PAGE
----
Sober living generally, aside from sober living housing, is a hugely important aspect of recovery, and is a hugely broad subject come sing a wide range of approaches and techniques that people use in order to be able to live a life with a degree of stability in a world that used to frighten and overwhelm them.

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Rehab sober living

Most people entering a rehab will at some level appreciate that hopefully it is the beginning of a period of sober living that will last for most of their lives. Some people will see this as a rebuilding process, others will see it as a last gasp attempt to reconstruct their lives.

The nature of a rehab and its commitment to sober living can vary quite widely, both in terms of inpatient and outpatient facilities, attitudes to substance abuse addiction and its various addiction treatment programs.

The term sober living originally applied to people who became free from an alcohol addiction or alcoholism, but as the world of rehab and treatment centers has enlarged, the term sober living has begun to apply to people who feel they are free of any chemical addiction that they might have been treated for in a rehab.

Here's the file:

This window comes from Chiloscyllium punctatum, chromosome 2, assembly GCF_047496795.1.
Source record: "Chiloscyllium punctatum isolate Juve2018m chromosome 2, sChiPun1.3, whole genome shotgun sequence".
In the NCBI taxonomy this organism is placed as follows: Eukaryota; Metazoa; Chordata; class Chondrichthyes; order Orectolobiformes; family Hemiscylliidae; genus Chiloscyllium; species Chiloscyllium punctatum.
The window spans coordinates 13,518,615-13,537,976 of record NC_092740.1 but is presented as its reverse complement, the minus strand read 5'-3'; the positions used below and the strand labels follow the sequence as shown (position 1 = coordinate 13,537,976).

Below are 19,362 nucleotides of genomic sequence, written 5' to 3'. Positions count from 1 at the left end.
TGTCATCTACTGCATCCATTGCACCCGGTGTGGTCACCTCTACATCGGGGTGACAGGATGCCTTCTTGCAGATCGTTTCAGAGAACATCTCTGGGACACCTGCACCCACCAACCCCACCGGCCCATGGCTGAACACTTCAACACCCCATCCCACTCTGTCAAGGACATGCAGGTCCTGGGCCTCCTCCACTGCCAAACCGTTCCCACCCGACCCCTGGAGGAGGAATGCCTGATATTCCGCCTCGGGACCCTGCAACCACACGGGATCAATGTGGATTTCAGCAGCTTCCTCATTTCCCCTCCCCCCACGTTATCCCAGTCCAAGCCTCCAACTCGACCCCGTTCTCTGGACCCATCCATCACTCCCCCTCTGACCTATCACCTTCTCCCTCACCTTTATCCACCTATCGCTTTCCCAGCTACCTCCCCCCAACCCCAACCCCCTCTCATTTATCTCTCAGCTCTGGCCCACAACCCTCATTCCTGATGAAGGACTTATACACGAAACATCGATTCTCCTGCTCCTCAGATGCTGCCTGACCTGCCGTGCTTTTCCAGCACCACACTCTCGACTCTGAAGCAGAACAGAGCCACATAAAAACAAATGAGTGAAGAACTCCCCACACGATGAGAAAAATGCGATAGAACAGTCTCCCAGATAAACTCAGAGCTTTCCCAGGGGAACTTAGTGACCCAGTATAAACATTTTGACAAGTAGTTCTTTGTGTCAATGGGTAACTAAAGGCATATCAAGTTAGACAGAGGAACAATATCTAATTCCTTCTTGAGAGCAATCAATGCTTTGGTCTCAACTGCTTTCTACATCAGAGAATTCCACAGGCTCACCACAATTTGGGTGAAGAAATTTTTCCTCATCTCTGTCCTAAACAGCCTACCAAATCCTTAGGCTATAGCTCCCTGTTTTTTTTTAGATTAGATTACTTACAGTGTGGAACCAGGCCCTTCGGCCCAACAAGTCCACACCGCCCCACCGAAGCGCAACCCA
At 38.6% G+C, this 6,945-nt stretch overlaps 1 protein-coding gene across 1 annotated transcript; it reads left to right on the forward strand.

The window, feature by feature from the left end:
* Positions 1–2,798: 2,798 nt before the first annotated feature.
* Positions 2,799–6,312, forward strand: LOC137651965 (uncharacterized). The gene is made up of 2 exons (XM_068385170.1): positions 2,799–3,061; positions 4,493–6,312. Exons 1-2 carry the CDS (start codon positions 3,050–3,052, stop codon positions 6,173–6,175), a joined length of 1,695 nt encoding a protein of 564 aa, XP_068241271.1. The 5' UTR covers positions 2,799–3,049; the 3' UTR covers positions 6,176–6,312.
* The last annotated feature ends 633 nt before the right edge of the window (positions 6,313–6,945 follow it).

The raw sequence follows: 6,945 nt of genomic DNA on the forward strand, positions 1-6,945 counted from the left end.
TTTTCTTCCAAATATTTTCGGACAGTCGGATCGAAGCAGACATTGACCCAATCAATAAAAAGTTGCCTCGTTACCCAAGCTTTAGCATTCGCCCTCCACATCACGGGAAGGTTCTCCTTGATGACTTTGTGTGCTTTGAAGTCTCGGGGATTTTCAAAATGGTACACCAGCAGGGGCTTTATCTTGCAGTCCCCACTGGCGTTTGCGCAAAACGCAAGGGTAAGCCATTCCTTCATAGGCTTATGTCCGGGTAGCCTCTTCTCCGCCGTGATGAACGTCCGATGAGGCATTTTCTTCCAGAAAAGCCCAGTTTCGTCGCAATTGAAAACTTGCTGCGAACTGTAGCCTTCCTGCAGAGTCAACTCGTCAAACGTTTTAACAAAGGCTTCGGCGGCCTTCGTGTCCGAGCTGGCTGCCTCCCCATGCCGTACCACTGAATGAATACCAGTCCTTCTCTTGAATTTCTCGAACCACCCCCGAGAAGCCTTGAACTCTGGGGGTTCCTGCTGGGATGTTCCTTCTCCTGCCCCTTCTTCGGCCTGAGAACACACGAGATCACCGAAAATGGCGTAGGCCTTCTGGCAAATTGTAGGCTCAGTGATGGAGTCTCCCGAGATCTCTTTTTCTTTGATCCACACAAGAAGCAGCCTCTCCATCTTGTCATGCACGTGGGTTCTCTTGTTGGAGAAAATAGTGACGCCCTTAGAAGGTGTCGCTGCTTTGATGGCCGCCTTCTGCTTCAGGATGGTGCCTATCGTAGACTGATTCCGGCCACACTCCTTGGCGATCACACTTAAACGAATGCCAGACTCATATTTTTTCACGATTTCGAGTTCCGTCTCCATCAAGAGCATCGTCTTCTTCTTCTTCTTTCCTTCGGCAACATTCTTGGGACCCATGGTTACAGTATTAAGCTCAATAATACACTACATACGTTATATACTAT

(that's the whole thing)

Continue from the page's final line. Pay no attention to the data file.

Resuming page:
The majority of rehabs are focused on 12th step recovery programs, and encourage or insist that clients undergoing an addiction treatment program attend regular meetings of Alcoholics Anonymous, or Narcotics Anonymous or some other 12 step fellowship.

Apart from anything else, the main focus of going to meetings of these 12 step fellowships will actively encourage the clients who are in rehab that long-term sobriety and sober living is attainable and a real possibility in their lives.

Rehab Sober Living

The term sober living can sometimes be taken to extremes and this is an issue that needs to be flagged up and dealt with either in rehab or in early recovery. People will often enter a rehab or attend 12th at meetings in order to deal with a particular addiction alcohol or drugs.

Sometimes people will also be encouraged to break off other less serious addictions such as smoking, coffee/tea or sugar. This can often present an additional level of stress which is not only unwelcome but also potentially dangerous.

If someone has a problem with alcohol or drug addiction/alcoholism then that need to be their main focus of attention. Trying to get someone to effectively purify themselves is not only no one else’s business, but is also potentially extremely dangerous in terms of compromising a client’s commitment to sober living.

Sober living is a process whereby the individual does whatever they need to can do to free themselves of their addiction, and live a life free of the need to drink or take drugs.